(OPINION) If you, like me, think faith in God and religious affiliation are generally good things for people, then you, like me, ought to feel unsettled by the findings of political scientist Ryan Burge.
He argues that religious participation in the United States is now largely the domain of the educated and comfortable, rather than a buttress for those on the margins of society, who historically were the core audience for Christianity.
“Religion in 21st century America has become an enclave for people who have done everything ‘right,’” he wrote in a recent piece on ReligionUnplugged.com. “They have college degrees and marriages and children and middle-class incomes. For those who don’t check all those boxes, religion is just not for them.”
This trend has implications not only for churches, but for the country itself, Burge argues.
A professor at Eastern Illinois University and also a pastor in the American Baptist Church — the northern, progressive branch of Baptists — he’s among the more insightful thinkers about spirituality right now.
(Disclaimer: My columns also are carried by Religion Unplugged, but I’ve never met Burge.)
Consider these findings, based on Burge’s analysis of 15 years’ worth of the Cooperative Election Study, which has a sample size of roughly 60,000 people per year, and at the Nationscape survey, with 477,000 respondents:
People with higher levels of education are less likely to identify as atheist, agnostic or nothing in particular. The people most likely to be nonreligious are those who didn’t finish high school. As their education increases, so does people’s rate of religious affiliation. Those with master’s degrees have the highest level of affiliation.
There’s a correlation with income. The Americans likeliest to attend religious services regularly are middle-class professionals with college degrees who make $60,000 to $100,000 a year.
Married people are significantly more likely to be involved in a church than those who are divorced, separated or never married. Among 40-year-old married people, nearly 30% attend services weekly. For those who are separated, divorced or never married, it’s half that.
Of course those married 40-year-olds are likelier to have young children whom they may want to provide with religious instruction, so having kids at home accounts for a lot of the discrepancy. But a gap in church involvement between married and unmarried people continues all the way into Americans’ retirement years.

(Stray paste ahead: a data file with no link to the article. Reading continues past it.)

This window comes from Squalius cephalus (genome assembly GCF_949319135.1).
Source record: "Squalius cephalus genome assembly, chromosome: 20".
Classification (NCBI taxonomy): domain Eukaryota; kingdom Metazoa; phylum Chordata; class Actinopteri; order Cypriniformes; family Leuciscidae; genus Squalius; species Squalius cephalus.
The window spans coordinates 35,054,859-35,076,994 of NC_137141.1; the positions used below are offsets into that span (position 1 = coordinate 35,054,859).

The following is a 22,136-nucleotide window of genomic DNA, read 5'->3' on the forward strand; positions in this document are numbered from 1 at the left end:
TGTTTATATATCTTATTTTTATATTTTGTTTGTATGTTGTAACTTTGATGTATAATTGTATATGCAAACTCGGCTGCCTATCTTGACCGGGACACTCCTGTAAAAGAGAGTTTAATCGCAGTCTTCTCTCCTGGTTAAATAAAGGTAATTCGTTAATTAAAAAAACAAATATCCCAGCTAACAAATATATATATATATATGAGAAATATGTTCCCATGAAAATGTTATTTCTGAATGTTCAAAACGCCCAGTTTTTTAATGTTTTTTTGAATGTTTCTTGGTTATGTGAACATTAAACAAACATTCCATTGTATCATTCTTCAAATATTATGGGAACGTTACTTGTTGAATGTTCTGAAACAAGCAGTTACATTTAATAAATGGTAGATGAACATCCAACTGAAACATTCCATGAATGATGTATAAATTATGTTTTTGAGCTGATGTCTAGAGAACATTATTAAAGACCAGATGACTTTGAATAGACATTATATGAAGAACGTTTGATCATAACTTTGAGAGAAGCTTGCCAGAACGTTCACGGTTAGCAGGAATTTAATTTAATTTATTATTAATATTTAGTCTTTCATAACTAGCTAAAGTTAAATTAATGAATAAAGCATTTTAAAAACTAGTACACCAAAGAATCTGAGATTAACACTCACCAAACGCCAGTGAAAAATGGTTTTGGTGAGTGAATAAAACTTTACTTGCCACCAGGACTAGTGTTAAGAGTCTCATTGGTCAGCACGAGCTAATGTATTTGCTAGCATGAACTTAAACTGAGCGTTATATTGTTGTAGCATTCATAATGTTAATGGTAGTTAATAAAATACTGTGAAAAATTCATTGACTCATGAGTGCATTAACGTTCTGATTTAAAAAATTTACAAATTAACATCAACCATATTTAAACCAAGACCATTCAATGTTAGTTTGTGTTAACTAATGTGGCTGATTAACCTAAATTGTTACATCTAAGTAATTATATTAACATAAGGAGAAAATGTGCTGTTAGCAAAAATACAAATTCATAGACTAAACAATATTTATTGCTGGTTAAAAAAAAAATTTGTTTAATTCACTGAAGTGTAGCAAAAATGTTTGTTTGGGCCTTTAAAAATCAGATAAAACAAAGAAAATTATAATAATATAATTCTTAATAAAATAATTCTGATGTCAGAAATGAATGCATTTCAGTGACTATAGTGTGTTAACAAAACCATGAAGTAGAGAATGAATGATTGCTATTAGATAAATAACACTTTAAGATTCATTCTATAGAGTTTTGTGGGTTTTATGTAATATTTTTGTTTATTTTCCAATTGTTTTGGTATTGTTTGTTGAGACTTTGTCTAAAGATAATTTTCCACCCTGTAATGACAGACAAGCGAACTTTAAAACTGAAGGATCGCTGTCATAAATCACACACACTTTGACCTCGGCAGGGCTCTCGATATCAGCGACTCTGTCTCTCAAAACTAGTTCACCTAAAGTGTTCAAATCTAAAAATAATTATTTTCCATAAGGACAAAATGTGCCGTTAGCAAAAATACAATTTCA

“Marriage leads to much higher levels of religiosity — at any age,” Burge says.
Although Burge doesn’t say so, marriage is also significantly more common among those with middle and upper incomes — suggesting that those churchgoing married folks in the above item tend to be more affluent than the unmarried folks who don’t attend.
My experience bears out what Burge’s numbers show.
I hail from generations of working-class Kentuckians, people who sometimes lived on the margins. As a pastor, I’ve led and ministered to people of every imaginable background.
I’ve seen up close the shifts Burge is talking about. Decades ago, church often seemed to serve as a refuge for people who were struggling in life. Not anymore. Now they avoid religion.
I’ve asked a great many of these non-churchgoers — not pressuring anyone, mind you, just curious — why they don’t go to church.
The answers are numerous: Their jobs require odd hours and unpredictable shift work, making attendance difficult. They think churches only want their money and don’t have any to spare. They’re caught in despair, depression or addiction and don’t believe religion can help. They’re living in a nontraditional arrangement such as cohabitation or a gay or polyamorous relationship and think Christians will condemn them. They can’t afford “church clothes” (although most churches today accept any attire).
It’s hard to tell sometimes what’s a genuine reason and what’s a convenient excuse. But they plainly don’t want to go to church. That is their right, obviously — it’s a free country. I don’t pressure anybody. Or judge.
Burge thinks there are serious implications in this trend.
“This is also troublesome for American democracy,” he writes. “Religion, at its best, is a place where people from a variety of economic, social, racial and political backgrounds can find common ground around a shared faith. It’s a place to build bridges to folks who are different than you. Unfortunately, it looks like American religion is not at its best.
“Instead, it’s become a hospital for the healthy, an echo chamber for folks who did everything ‘right,’ which means that it’s seeming less and less inviting to those who did life another way.”
I can’t help thinking that somewhere along the line Christians have failed those who are having the toughest time. And while I think they’d be better off in church, it’s equally true that those of us who are in church would be better off if they joined us. We need fresh eyes.